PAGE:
‘Vinasha was closed down due to illegal business’
Thursday, April 26, 2012
The director of Fine and Performing Arts at the National Centre for Arts and Culture (NCAC) has disclosed that Vinasha Film Production got closed down due to the company’s involvement in illegal business.
Sheikh Omar Jallow made the disclosure during the ‘comments and suggestion session’ at the two-day stakeholder workshop organised by the Ministry of Justice in collaboration with the World Intellectual Property Organisation (WIPO) and Africa Intellectual Property Organisation (ARIPO), held at the Kairaba Beach Hotel from 23rd to 24th April 2012.
The comments and suggestion session gave the participants to the opportunity to speak their minds about series of issues they felt will affect an effective implementation of Intellectual Property (IP) related policy in the country including implementation of the country’s Copyright Law of 2004.
defended his institution, especially on allegations that the NCAC is still
silent on the effective implementation of the country’s Copyright Bureau, as
indicated in the low awareness among many Gambians about the existence of a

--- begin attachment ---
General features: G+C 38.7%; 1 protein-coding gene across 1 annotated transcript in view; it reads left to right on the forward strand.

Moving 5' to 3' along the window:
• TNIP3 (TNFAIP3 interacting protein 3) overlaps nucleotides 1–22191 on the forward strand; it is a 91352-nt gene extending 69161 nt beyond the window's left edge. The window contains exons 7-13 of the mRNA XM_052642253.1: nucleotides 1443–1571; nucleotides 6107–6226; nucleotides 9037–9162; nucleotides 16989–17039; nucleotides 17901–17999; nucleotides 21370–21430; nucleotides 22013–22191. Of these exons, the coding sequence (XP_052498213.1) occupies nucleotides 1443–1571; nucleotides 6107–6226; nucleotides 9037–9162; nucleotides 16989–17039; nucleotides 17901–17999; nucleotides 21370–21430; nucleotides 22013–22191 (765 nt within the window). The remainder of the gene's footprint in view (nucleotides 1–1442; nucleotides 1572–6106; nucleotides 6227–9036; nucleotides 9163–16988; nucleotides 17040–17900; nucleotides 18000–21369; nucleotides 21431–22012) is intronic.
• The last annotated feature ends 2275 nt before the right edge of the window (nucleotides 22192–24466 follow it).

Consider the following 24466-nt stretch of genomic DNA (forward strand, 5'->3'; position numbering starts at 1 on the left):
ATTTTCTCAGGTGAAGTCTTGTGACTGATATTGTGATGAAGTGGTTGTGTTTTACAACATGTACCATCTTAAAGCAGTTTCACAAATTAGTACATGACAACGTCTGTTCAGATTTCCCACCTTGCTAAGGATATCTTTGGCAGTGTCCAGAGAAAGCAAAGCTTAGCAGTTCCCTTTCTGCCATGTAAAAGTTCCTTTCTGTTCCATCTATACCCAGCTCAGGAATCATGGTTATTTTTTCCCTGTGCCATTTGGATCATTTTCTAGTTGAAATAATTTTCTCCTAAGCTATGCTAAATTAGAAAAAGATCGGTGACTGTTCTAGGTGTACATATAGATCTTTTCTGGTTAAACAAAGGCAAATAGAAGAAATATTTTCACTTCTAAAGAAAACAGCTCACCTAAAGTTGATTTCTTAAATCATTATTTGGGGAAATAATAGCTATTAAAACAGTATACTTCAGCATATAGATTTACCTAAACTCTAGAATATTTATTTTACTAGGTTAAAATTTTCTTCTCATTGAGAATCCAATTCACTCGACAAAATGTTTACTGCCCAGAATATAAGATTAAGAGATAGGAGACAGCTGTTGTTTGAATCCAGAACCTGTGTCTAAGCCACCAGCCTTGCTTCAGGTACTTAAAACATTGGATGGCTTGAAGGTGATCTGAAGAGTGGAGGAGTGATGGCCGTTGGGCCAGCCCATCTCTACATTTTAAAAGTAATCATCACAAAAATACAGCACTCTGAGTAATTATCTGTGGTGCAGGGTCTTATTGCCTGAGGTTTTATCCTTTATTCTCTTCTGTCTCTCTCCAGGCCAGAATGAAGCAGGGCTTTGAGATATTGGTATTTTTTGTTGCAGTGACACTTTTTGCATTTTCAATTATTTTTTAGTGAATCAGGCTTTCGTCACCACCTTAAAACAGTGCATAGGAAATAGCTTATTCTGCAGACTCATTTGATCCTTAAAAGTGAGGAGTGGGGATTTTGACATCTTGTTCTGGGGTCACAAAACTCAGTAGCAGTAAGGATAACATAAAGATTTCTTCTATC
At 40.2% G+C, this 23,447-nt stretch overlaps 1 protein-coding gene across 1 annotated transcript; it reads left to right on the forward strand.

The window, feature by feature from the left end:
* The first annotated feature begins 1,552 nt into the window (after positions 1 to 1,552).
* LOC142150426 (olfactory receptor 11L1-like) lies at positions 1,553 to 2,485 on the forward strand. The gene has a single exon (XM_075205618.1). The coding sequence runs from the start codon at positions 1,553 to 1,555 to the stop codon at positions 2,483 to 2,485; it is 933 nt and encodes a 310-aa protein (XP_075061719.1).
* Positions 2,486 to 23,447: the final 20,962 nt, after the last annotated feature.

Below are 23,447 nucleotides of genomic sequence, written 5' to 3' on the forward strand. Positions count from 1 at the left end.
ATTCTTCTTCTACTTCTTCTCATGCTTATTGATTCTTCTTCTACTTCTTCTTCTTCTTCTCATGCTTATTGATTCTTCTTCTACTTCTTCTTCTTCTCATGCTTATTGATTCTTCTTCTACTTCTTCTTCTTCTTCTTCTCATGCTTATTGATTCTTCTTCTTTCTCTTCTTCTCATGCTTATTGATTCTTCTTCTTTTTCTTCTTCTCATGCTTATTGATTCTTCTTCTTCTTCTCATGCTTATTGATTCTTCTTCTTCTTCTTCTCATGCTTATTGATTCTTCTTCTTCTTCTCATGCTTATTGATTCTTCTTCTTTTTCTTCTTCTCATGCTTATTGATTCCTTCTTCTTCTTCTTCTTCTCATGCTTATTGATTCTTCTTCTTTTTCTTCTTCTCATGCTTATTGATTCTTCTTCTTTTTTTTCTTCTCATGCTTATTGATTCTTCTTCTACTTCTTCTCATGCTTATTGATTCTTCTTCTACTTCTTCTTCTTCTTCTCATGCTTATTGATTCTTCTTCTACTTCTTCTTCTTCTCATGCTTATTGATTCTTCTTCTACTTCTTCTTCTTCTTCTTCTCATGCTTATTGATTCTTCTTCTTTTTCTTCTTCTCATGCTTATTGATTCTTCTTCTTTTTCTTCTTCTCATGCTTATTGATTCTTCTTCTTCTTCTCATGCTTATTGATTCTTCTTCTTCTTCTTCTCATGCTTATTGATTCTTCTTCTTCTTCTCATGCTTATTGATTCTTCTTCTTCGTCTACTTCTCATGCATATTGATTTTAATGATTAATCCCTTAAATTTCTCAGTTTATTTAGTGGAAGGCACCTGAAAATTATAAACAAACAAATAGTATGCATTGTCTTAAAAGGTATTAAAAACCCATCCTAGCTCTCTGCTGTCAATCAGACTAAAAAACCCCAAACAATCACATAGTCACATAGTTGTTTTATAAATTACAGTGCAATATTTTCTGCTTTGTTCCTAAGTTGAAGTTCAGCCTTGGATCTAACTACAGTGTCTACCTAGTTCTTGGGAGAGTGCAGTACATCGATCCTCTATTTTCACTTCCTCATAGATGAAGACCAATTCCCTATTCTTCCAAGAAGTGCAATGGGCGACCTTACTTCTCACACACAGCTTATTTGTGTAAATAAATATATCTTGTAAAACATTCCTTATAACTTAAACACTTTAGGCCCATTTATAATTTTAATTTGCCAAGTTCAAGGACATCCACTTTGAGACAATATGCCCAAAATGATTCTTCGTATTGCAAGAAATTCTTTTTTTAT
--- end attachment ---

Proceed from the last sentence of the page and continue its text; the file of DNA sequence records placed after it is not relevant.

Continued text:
copyright law, especially the artists fraternity, who are supposed to be the
main beneficiaries of the said law.
He cited what he called giant steps made by NCAC towards having an effective domestication of the 2004 Copyrights Law of The Gambia. He started with the Vinasha Production Company Ltd, which he said was engaged in an illegal sales of artistic products produced in The Gambia to Europe and America, which clearly contravenes the spirit and purpose of the Copyrights Law of The Gambia and other parts of the globe.
He said NCAC through its Copyrights Office investigated the matter, which ended up in court and a decision was made to close Vinasha Production Company, though its owners had already left the country.
Jallow recalled another case of illegal sales of programme tickets by a certain person, who made duplicated thousands of the said programme ticket prior to the programme date and sold thousands of the duplicated tickets at a price lower than the actual ticket price pegged by the organisers.
Jallow said an investigation was mounted, which led to the arrest of the culprit, who was later taken to court and fined for committing the offence. These and many other success stories, according to Mr Jallow attested to the commitment of t NCAC towards effective implementation of the country’s Copyright Law.
On his part, Hasoum Ceesay, director of the Copyrights Office and Curator at the NCAC listed the numerous training programmes for stakeholders on domestication of the Copyrights Law, organised by the NCAC with support from the World Intellectual Property Organisation (WIPO) at different venues and places over the years. He singled out the training of artists and stakeholders held at the Baobab Holiday Resort in Bijilo, among other sensitisation programmes embarked upon by NCAC over the years.
Author: Sanna Jawara